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The Appalachian Mouth Bow: Easy to Make, Easy to Play!

No one knows what inspired its transformation from a hunting weapon, but the mouth bow is one of humanity's oldest and simplest instruments.

| May/June 1983

  • mouth bow - tensioning the bow
    Set the tension.
    Rick Sell
  • mouth bow - flexing hardwood slat
    Every mouth bow begins as a flexible wooden slat or stick. If the center of your slat can be flexed 2 inches off the straight, it's sufficiently resilient.
    Photo by Rick Sell
  • mouth bow - the single tuning peg
    A wooden tuning peg from a violin adjusts the bow's tension. Here we see the tuning peg, holding peg (optional), screw, and string.
    Rick Sell
  • mouth bow - playing
    Lay the bow against the hollow of your cheek and make music!
    Rick Sell

  • mouth bow - tensioning the bow
  • mouth bow - flexing hardwood slat
  • mouth bow - the single tuning peg
  • mouth bow - playing

Musical instruments have been around for a long, long time, and the mouth bow is probably one of the oldest of them. In fact, an ancient French cave drawing, made perhaps 15,000 years ago, shows an individual dancing toward several buffalo while playing one of the stringed resonators. Early humans may have believed there were magical powers in this simple soundmaker, or may have discovered that wild animals were intrigued by the humming, twanging noises it could produce. Regardless, later musicians have continued to find the mouth bow to be a charming instrument — one that's both easy to play and to construct.

The most traditional sort of mouth bow is similar to its counterpart, the simple hunting bow, being little more than a springy bough with a length of twine, leather, or gut strung between the two ends. The so-called Appalachian mouth bow is a variation on this style, having a flat strip of wood, tapered on each end, rather than the rounded branch. Its design is clean and uncomplicated, and lends itself to artistic woodworking or painting if by chance the maker feels so inclined.

Gather Ye Materials

There's no "correct" way to assemble most mountain or folk instruments, and making a mouth bow is no exception to this rule. I’ve provided an Assembly Diagram, but feel free to use your own creativity to alter any details of the bow you build. My design calls for a strip of hardwood, which I had cut to measure about 3/16" x 1 1/4" x 32"; a guitar string (a heavy-gauge steel second or third B or G string works well), preferably one with a ball end; a wooden violin tuning peg; two No. 2 roundhead brass screws, each 1/2" or 3/8" long; and, if your guitar string has a "loop" end rather than a ball, an 18-gauge wire brad.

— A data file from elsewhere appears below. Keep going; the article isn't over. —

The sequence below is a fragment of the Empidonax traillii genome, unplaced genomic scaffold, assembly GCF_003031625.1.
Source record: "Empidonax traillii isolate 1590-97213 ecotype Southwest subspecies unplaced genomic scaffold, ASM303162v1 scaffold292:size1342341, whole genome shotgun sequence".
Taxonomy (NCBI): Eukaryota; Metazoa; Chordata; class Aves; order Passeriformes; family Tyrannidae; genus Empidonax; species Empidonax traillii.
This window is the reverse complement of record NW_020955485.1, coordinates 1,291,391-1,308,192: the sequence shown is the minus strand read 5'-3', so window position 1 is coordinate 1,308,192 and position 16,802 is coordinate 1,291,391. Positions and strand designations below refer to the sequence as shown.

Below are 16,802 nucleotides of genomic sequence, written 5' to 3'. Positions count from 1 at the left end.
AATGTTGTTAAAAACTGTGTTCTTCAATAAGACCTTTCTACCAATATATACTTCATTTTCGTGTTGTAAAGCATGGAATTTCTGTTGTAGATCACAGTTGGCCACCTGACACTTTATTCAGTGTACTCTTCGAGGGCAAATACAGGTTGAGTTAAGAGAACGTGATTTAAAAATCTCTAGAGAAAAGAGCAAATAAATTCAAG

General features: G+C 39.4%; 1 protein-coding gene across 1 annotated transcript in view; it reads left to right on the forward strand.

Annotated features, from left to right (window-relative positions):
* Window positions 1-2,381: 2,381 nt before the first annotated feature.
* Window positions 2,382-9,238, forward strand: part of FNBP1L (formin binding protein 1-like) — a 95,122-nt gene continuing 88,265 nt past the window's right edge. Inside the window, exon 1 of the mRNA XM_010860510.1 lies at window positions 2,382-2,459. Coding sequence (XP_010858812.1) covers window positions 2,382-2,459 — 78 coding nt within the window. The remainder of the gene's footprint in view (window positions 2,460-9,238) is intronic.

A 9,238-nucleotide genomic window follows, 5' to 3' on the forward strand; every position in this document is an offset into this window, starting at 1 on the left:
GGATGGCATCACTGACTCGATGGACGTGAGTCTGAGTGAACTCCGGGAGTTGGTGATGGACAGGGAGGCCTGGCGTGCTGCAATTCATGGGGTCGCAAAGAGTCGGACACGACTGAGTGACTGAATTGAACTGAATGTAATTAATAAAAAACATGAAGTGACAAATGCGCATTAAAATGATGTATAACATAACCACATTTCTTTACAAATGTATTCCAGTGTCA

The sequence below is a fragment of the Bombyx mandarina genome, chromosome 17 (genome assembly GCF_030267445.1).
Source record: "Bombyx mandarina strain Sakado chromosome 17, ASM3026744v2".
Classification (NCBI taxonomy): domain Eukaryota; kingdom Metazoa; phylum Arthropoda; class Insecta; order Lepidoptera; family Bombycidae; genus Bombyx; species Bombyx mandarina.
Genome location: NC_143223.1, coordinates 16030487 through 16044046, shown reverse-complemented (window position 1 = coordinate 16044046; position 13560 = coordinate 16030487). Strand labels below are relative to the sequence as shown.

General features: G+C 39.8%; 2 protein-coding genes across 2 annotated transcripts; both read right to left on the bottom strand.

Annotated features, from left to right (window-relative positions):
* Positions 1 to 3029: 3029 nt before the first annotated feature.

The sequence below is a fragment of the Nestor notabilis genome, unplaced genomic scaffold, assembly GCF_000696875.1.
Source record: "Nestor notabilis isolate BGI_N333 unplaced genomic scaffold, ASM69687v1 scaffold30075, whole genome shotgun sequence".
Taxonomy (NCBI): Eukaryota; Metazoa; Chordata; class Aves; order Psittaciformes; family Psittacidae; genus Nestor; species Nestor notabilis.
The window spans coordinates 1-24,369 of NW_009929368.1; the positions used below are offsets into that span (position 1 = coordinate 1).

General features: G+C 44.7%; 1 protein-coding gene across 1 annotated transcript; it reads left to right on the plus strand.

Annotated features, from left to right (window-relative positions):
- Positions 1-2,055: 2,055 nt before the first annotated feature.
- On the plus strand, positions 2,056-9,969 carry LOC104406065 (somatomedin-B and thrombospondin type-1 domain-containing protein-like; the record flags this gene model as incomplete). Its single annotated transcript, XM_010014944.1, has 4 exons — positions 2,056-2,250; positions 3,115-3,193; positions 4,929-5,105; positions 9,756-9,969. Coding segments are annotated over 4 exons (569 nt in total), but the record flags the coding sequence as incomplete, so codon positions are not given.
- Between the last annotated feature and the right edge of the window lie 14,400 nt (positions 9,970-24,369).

For tools, you'll need a jigsaw; a drill with assorted bits (1/16" to 1/2" or so); a small screwdriver; a hammer (if you use the brad); a power sander (this is optional); sandpaper in various grades; and some tung oil or boiled linseed oil, fine steel wool, and several clean rags if you want to add a finish to your creation.

The most difficult task involved in making the mouth bow is likely to be simply finding the right sort of resilient wood (walnut, maple, cherry, ash, or white oak are all popular, and provide a nice range of colors). The variety you do get will depend, of course, on what's available from lumber suppliers, local sawmills, friends, or even your own scrap pile. Most lumberyards deal primarily in evergreen wood (fir, pine, cedar), but others do carry at least a few suitable hardwoods, such as white oak. Then again, you might find that a local cabinetmaker will have some odd lengths of wood to give away or sell. There are also companies that specialize in unusual and exotic woods. Although these products may be quite expensive, such outfits can provide you with clear, straight-grained pieces having the strength and flexibility you'll need for your project. You should know, too, that the necessary "cutting to size" will be difficult, even with the best hand equipment, so if you don't have access to a relatively complete woodworking shop, it might be worth your while to have the wood you select milled to size at a local sawmill or lumberyard.

If you do have suitable tools and wish to cut the slat yourself, you'll need to get a piece of stock that's at least 2" x 2" x 36" (this will produce strips for more than one bow). Allowing for the loss of some wood in sanding, slice off a strip a little more than 3/16" thick, then trim it to slightly more than 1 1/4" in width and 32" in length.

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